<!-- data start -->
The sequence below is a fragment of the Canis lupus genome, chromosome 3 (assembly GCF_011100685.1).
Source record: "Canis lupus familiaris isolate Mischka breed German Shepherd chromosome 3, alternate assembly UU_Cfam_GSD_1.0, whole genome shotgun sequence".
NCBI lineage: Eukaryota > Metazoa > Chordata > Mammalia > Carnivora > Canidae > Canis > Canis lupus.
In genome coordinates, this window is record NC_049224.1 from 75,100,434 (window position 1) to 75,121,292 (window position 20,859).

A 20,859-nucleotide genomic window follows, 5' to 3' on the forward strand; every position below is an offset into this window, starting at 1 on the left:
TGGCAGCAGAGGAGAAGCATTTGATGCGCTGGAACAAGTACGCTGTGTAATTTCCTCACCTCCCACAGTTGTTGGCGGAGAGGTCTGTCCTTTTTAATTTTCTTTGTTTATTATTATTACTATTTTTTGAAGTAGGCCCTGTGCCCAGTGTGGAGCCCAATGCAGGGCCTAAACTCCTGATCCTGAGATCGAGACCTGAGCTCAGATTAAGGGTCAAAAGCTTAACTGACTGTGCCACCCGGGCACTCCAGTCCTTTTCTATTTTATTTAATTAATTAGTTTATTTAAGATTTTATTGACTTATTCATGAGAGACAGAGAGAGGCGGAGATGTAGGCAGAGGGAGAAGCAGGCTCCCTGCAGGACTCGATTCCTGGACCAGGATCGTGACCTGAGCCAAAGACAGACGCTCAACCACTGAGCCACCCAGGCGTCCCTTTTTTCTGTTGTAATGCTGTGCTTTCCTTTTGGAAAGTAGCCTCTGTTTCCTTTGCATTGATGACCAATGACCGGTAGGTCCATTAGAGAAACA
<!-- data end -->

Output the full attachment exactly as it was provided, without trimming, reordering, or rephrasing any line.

The sequence below is a fragment of the Canis lupus genome, chromosome 3 (assembly GCF_011100685.1).
Source record: "Canis lupus familiaris isolate Mischka breed German Shepherd chromosome 3, alternate assembly UU_Cfam_GSD_1.0, whole genome shotgun sequence".
NCBI lineage: Eukaryota > Metazoa > Chordata > Mammalia > Carnivora > Canidae > Canis > Canis lupus.
In genome coordinates, this window is record NC_049224.1 from 75,100,434 (window position 1) to 75,121,292 (window position 20,859).

A 20,859-nucleotide genomic window follows, 5' to 3' on the forward strand; every position below is an offset into this window, starting at 1 on the left:
TGGCAGCAGAGGAGAAGCATTTGATGCGCTGGAACAAGTACGCTGTGTAATTTCCTCACCTCCCACAGTTGTTGGCGGAGAGGTCTGTCCTTTTTAATTTTCTTTGTTTATTATTATTACTATTTTTTGAAGTAGGCCCTGTGCCCAGTGTGGAGCCCAATGCAGGGCCTAAACTCCTGATCCTGAGATCGAGACCTGAGCTCAGATTAAGGGTCAAAAGCTTAACTGACTGTGCCACCCGGGCACTCCAGTCCTTTTCTATTTTATTTAATTAATTAGTTTATTTAAGATTTTATTGACTTATTCATGAGAGACAGAGAGAGGCGGAGATGTAGGCAGAGGGAGAAGCAGGCTCCCTGCAGGACTCGATTCCTGGACCAGGATCGTGACCTGAGCCAAAGACAGACGCTCAACCACTGAGCCACCCAGGCGTCCCTTTTTTCTGTTGTAATGCTGTGCTTTCCTTTTGGAAAGTAGCCTCTGTTTCCTTTGCATTGATGACCAATGACCGGTAGGTCCATTAGAGAAACA